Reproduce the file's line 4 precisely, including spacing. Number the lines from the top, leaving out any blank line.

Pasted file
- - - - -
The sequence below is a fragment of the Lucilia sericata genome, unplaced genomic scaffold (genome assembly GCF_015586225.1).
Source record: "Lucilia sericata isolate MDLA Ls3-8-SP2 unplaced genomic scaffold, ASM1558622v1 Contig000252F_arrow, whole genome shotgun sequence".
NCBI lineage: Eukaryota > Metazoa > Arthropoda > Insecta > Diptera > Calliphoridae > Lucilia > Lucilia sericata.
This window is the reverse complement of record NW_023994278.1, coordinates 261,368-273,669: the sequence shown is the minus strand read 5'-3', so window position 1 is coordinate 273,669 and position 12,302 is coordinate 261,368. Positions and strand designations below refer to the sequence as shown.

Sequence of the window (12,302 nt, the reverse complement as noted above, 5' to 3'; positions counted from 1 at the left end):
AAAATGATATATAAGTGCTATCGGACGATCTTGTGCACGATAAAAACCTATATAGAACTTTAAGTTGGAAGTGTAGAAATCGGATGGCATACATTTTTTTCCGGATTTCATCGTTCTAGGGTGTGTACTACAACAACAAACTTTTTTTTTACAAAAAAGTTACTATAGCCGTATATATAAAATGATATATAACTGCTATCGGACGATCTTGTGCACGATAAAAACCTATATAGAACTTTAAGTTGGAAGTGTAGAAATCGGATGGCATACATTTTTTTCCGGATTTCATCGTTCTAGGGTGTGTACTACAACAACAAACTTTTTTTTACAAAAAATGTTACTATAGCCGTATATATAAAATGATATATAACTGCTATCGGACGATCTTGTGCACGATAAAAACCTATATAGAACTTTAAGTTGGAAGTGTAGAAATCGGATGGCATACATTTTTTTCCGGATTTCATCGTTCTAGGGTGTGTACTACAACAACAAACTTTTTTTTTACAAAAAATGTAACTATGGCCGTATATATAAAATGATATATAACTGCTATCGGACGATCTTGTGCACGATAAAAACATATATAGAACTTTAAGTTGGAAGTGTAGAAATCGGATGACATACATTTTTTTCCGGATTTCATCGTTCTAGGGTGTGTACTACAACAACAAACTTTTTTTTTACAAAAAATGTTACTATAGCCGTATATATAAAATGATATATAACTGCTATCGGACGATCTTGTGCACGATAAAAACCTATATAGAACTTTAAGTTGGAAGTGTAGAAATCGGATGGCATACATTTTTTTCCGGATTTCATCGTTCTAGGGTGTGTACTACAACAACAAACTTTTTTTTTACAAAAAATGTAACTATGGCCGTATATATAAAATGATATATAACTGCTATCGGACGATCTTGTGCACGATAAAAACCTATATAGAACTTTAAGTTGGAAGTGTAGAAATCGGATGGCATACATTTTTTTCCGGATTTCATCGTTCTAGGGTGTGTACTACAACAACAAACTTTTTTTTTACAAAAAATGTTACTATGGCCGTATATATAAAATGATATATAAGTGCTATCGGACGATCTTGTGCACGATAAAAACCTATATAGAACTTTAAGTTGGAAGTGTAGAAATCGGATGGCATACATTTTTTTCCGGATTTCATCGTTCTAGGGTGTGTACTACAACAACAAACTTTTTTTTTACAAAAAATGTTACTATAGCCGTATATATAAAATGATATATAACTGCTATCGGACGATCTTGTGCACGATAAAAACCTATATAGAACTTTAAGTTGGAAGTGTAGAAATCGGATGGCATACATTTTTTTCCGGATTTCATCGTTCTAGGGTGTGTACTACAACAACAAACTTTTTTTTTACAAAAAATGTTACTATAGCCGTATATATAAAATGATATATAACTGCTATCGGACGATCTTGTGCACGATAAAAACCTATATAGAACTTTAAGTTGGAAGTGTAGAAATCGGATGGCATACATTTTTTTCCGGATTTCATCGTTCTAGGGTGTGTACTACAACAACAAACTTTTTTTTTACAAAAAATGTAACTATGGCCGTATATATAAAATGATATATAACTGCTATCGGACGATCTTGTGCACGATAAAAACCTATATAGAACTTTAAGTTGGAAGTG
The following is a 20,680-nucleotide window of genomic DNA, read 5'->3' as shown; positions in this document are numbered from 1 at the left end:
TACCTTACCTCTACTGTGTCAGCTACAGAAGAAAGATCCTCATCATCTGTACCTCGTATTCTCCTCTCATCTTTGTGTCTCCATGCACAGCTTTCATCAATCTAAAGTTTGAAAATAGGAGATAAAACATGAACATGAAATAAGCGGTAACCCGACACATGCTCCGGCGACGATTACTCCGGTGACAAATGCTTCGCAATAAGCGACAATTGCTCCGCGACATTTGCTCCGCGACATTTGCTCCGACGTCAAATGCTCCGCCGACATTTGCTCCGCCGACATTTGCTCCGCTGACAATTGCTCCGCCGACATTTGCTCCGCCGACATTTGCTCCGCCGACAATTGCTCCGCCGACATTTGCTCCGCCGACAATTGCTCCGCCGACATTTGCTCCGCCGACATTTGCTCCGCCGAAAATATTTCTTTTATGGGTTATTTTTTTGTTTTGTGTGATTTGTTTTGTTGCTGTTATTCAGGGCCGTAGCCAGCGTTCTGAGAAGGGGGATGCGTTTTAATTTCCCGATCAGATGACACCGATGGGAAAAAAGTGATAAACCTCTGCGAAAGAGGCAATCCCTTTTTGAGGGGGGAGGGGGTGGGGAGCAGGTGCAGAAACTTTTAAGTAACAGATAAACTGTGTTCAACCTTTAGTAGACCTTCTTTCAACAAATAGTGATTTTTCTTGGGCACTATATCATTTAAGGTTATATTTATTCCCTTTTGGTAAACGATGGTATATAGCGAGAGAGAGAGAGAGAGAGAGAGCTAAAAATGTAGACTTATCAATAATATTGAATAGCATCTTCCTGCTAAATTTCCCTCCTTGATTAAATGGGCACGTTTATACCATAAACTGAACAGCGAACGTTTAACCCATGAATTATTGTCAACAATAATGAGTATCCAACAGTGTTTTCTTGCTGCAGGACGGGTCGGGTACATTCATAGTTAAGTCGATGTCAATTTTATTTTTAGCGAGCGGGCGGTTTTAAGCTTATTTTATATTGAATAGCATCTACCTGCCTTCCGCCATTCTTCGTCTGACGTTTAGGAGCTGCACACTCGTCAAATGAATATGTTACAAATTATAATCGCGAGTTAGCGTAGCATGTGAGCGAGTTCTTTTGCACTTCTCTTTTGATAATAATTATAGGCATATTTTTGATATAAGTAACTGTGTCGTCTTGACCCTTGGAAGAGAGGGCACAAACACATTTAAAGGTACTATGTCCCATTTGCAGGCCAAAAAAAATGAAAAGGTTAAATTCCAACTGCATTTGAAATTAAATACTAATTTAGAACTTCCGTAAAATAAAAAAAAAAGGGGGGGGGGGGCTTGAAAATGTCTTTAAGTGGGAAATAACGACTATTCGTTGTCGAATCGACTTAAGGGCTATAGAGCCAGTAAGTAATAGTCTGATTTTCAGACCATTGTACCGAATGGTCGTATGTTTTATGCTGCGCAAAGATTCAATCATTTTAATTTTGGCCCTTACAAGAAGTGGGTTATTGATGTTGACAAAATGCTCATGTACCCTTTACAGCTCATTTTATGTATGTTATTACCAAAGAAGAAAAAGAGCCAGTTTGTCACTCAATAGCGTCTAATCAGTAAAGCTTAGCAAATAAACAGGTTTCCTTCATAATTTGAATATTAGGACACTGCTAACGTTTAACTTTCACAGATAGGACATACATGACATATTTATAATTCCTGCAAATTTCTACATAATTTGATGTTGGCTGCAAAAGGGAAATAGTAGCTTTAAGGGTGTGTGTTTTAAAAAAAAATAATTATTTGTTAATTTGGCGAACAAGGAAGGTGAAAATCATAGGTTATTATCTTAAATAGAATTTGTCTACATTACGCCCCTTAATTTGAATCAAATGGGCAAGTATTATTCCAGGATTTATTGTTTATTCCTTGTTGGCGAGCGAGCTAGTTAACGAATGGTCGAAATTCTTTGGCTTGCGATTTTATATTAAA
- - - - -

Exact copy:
This window is the reverse complement of record NW_023994278.1, coordinates 261,368-273,669: the sequence shown is the minus strand read 5'-3', so window position 1 is coordinate 273,669 and position 12,302 is coordinate 261,368. Positions and strand designations below refer to the sequence as shown.